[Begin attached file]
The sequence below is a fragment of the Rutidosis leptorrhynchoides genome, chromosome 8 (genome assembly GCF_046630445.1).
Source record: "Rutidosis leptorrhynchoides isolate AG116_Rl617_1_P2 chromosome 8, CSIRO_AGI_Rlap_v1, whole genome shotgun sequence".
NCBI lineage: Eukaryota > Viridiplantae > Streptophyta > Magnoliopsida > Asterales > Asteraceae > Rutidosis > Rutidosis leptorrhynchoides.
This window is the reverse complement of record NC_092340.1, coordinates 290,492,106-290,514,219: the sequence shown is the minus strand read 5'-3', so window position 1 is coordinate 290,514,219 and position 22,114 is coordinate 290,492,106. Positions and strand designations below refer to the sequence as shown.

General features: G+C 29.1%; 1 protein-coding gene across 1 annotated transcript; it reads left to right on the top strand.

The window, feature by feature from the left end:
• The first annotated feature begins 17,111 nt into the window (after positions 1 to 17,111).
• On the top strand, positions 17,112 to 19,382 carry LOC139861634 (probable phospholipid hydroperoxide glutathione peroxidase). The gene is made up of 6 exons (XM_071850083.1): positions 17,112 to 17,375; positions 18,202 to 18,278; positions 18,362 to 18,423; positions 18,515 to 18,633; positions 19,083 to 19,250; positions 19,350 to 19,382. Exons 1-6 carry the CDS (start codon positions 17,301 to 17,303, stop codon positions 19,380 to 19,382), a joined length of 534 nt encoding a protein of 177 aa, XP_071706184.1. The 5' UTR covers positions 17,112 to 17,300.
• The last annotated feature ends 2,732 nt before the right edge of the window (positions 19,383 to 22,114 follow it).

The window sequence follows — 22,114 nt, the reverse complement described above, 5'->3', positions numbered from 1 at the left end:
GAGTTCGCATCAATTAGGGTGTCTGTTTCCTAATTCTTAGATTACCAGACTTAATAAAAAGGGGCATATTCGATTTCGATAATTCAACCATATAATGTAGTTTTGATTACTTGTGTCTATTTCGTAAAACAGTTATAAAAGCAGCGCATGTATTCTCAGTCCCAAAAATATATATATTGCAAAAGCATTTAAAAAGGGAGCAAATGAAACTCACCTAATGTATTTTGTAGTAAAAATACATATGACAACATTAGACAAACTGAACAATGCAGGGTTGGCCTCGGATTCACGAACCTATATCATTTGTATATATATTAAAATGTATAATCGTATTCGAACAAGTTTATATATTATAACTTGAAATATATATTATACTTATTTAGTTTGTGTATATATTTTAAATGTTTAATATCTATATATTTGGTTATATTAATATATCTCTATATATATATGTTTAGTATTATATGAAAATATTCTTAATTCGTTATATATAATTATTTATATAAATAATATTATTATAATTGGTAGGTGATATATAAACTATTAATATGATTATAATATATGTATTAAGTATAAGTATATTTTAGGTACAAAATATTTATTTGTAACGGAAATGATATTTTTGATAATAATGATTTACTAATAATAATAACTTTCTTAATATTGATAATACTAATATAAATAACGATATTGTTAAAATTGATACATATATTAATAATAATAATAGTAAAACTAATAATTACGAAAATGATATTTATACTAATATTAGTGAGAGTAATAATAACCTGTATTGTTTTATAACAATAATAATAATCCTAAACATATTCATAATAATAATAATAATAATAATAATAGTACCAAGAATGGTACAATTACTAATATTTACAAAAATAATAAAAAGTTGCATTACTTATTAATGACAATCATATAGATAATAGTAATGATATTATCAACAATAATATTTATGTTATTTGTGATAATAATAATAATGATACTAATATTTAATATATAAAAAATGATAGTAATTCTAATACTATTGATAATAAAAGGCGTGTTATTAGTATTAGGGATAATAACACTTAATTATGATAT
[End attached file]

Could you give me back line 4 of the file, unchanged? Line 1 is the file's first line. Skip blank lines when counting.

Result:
This window is the reverse complement of record NC_092340.1, coordinates 290,492,106-290,514,219: the sequence shown is the minus strand read 5'-3', so window position 1 is coordinate 290,514,219 and position 22,114 is coordinate 290,492,106. Positions and strand designations below refer to the sequence as shown.